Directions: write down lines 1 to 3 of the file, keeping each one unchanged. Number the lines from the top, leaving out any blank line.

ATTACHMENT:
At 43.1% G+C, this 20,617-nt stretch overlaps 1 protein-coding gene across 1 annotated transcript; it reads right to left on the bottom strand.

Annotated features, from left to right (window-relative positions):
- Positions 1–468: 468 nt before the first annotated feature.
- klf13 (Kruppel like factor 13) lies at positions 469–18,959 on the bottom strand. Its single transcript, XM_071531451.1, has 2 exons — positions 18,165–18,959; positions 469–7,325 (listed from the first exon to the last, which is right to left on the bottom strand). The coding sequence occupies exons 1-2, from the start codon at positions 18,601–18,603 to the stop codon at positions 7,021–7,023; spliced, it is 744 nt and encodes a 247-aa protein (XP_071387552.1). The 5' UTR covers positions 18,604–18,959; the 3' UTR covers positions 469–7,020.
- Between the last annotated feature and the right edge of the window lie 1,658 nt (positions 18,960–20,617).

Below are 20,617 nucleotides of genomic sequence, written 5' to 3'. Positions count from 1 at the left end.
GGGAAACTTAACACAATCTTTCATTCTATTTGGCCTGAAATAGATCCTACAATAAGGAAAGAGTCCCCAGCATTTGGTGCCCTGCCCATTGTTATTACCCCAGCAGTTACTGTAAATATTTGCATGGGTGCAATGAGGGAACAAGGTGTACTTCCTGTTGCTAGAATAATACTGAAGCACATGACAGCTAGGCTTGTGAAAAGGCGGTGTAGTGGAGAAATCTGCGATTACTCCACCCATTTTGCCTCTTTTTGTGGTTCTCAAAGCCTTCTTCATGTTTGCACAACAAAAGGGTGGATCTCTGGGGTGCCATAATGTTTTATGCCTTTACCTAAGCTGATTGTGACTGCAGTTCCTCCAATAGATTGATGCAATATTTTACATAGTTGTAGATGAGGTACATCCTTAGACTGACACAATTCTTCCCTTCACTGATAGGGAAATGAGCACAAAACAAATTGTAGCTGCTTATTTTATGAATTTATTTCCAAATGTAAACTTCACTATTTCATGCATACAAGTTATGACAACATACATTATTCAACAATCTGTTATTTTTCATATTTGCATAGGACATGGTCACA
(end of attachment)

At 43.1% G+C, this 20,617-nt stretch overlaps 1 protein-coding gene across 1 annotated transcript; it reads right to left on the bottom strand.

Annotated features, from left to right (window-relative positions):
- Positions 1–468: 468 nt before the first annotated feature.